Waiting in the pediatrician’s office this week, I couldn’t help but notice the number of parents using their iPhones to keep their toddlers busy. We’ve certainly spent our fair share waiting in the doctor’s office… and trust me, using your iPhone can be a smart move!
It seems almost every child is used to touch screens and phone apps, whether it be a simple game or learning their math facts. While most older kids have learned how to download apps on their own (mine are on the brink!), little ones need guidance. How on earth can you choose the right mobile apps for your child, and where should you start?
Read the Description
Most apps will have an age level or recommendation in the game description. Even if it doesn’t, the title itself should be a pretty good giveaway as to what the game is about. You obviously wouldn’t download scrabble for a preschooler or how to say the ABC’s for an older child. Certain apps are ageless such as games like Angry Birds or audio books that anyone can listen to. I know my boys can’t get enough of Angry Birds Rio as well as Endless Alphabet. Common sense goes a long way if you have to know how to judge whether a mobile app is suitable for your child.
Download Free Versions
For almost any smart phone or tablet, you can find apps organized by cost and by genre. Downloading trial versions, beta versions and free games is one way to make sure that: (1) your child will enjoy it; (2) it is age appropriate; and (3) it is worth the money and/or memory space on your device. If the cost of the app does not matter, most app stores allow you to sort the apps by age group, type of game (puzzle, word, action, etc.) and sometimes even by gender. Taking the time to research these games is always a wise decision.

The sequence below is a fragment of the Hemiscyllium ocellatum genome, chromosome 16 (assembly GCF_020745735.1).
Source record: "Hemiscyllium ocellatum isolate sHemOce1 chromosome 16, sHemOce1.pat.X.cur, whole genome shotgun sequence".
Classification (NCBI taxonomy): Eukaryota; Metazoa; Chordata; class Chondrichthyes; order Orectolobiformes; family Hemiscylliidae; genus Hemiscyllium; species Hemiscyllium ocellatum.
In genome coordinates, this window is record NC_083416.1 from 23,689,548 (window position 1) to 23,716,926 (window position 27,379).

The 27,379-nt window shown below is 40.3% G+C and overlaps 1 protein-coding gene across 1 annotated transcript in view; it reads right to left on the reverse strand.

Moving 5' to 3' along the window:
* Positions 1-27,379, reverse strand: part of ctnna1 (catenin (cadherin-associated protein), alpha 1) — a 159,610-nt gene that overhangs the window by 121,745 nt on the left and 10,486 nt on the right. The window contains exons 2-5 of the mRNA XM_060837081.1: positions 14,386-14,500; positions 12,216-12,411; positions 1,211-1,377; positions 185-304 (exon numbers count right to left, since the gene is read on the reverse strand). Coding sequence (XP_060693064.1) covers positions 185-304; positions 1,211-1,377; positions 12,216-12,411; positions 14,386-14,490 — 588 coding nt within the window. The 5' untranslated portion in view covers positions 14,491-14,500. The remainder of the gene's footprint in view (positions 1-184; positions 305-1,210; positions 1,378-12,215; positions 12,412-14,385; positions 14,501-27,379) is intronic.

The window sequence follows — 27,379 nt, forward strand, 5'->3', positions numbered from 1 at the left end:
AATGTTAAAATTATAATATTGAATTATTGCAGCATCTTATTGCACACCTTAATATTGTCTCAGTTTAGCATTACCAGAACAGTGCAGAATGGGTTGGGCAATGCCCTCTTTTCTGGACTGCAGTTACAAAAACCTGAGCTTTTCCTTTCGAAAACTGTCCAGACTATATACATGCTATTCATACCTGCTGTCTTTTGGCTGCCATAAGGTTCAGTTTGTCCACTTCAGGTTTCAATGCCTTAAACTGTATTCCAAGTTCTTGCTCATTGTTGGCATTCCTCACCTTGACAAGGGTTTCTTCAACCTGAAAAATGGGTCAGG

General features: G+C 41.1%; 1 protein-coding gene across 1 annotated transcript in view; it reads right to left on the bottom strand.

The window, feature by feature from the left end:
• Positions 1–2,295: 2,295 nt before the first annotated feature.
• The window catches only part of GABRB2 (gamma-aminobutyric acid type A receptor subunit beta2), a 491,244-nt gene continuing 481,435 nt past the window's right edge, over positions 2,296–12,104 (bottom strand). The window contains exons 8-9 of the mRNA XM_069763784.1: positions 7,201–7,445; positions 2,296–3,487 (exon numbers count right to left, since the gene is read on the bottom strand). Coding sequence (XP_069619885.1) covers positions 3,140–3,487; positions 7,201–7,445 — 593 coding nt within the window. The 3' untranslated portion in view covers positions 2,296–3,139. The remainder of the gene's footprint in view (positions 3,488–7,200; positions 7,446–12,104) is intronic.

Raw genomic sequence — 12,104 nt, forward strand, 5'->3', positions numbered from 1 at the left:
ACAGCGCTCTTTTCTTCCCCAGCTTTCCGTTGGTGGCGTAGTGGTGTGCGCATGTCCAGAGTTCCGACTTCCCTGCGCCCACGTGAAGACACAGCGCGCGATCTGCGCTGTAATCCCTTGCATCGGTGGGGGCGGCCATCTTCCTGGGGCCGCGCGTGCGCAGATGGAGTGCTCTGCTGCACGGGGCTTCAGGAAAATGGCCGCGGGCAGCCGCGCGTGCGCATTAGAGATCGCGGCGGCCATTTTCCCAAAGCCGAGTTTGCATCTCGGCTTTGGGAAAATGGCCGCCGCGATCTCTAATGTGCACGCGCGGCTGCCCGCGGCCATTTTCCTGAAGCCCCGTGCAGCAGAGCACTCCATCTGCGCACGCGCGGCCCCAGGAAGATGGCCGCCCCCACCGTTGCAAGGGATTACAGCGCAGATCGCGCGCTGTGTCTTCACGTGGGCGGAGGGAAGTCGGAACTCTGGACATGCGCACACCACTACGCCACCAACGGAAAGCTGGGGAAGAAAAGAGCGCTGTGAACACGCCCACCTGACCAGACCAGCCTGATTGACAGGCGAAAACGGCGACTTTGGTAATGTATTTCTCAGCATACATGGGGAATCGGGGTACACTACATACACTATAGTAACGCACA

Try it Yourself
As an adult, you should take the time to try out all apps with your child. Not only can you make sure that it is age appropriate, but that the content appropriate too.
Some games are recommended for toddlers but require them to recognize letters, words or shapes, which may be too difficult for some youngsters.
Before my boys ever try a new app, I always spend five minutes of my time trying it out. There have definitely been some apps I immediately deleted because they were too difficult while others I fell in love with.
If you have toddlers, some of my favorite introductory app developers include:
Duck Duck Moose: